You can defend your fort in the laser tag arena or be engulfed in a typhoon in an arcade game.
Visiting Edison’s Entertainment Complex in Edwardsville is like stepping into an imaginary world. And that philosophy is embraced by the people who own and operate it.
“We are all cast members, this is our stage and these are our guests — they’re not customers,” said marketing and training manager Tom Rezabeck. His “fun name” is conductor of guest experiences.
Opened last month, Edison’s Entertainment Complex, located on S. Illinois Route 157, houses a 12-lane bowling alley, a laser tag arena, arcade game center, self-serve yogurt station, and a bar and restaurant.The “boutique” style bowling offers four 12-foot projection television screens, leather lounging sofas, and retractable gutter guards that can be up when the little ones throw and down when the adults play.
CEO Matt McSparin said the complex was designed to appeal to kids, families and adults.
“This place speaks to all ages,” McSparin said. “We designed it that way and people have responded that way. We had three couples at the restaurant the other night. They told me they left the kids at home — they couldn’t tell them where they were going.”
Granite City resident Cindy O’Neill said she liked the new entertainment center because most places just have an arcade to entertain her 10-year-old grandson, Brady O’Neill and his friend, Nathan Drobisch, also 10. But at Edison’s, she and her husband, Gary, can join in the fun.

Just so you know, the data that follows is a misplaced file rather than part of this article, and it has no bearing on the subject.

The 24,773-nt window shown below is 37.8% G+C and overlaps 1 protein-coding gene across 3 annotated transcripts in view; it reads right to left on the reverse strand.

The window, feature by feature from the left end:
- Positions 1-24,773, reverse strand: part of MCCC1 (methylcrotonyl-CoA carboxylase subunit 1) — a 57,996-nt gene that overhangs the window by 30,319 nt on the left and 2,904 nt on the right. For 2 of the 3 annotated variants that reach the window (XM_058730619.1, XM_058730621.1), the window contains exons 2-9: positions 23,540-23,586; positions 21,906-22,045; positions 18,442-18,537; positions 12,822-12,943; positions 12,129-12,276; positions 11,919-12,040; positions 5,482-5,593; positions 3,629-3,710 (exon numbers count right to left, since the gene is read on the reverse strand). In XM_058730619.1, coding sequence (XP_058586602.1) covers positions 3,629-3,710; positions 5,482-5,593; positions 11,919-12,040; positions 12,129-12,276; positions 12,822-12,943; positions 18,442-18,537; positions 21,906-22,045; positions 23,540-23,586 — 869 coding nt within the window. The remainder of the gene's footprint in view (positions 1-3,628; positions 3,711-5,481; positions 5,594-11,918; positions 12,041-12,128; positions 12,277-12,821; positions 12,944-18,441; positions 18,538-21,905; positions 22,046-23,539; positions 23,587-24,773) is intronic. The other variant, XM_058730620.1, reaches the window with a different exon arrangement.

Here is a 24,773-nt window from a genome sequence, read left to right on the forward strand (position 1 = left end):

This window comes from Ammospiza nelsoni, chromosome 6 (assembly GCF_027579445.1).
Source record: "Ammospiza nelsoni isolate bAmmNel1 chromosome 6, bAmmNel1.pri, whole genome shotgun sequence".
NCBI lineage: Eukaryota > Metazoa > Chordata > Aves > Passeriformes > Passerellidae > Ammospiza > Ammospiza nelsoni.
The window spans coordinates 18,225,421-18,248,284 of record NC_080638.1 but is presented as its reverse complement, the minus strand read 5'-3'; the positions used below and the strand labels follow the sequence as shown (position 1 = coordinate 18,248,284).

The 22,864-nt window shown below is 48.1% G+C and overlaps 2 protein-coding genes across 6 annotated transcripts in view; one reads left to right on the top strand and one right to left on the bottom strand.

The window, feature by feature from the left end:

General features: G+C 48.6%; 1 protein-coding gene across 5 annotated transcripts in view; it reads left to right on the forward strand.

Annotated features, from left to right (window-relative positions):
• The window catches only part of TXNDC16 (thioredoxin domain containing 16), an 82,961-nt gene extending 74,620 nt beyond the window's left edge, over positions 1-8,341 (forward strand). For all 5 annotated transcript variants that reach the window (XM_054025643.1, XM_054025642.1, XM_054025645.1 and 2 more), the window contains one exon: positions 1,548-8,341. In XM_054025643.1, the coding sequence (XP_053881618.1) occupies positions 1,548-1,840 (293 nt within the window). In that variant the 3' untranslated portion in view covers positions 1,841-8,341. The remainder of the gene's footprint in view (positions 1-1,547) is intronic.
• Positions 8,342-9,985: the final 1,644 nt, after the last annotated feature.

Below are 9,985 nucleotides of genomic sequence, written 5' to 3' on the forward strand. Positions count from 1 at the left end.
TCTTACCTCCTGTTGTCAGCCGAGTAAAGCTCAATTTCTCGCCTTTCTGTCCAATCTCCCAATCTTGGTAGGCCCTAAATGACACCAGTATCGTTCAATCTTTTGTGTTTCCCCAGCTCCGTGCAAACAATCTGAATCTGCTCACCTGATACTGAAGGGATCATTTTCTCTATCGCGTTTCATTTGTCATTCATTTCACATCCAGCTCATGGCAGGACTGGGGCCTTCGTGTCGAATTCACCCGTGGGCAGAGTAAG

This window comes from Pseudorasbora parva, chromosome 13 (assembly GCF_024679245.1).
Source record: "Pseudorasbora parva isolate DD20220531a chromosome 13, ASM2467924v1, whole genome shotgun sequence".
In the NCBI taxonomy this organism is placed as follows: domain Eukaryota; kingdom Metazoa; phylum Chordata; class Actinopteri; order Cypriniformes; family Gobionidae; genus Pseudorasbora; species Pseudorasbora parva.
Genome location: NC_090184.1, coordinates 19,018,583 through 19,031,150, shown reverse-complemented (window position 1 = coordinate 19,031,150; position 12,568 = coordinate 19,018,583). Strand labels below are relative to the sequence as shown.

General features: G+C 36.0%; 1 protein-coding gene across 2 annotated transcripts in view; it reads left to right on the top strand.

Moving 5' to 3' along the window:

“We can bowl with them,” she said. “I’m not going to do the arcade, but I’ll be bowling. I like that they have something the adults can do.”
For her birthday, Diane Majka’s two teen-aged sons Jacob, 17, and Jonathon, 15, treated her to a bowling excursion
“I’m 43 today and my boys took me bowling,” said the Highland resident.
Rezabeck said people have come to Edison’s for birthday parties, bridal showers, meetings and other types of gatherings. They can rent one of five party rooms at the center and two of the bowling lanes can be cordoned off with a partition for private bowling parties as well. Edison’s also provides “party conductors.”
“They stay with the party and make sure all the kids are involved, everyone is having fun and that they’re staying safe,” Rezabeck explained.
McSparin, who is a managing partner along with Terry Rujawitz, said the center has seen about 10,000 customers so far. He said the outdoor heat has helped business, and he expects more guests when the fall semester begins at Southern Illinois University Edwardsville.
He said he’s not concerned about the state of the bowling industry with the July 9 closure of Bowland Lanes in Granite City. It was one of a number of locations closed by its parent company AMF Bowling Centers Inc., which heralds itself as “the world’s largest owner and operator of bowling centers.”
McSparin said the his entertainment center is different because it uses bowling as a staple and incorporates arcade games, laser tag and the bar and restaurant into the mix.
“We’re reviving the bowling business through this presentation,” McSparin said.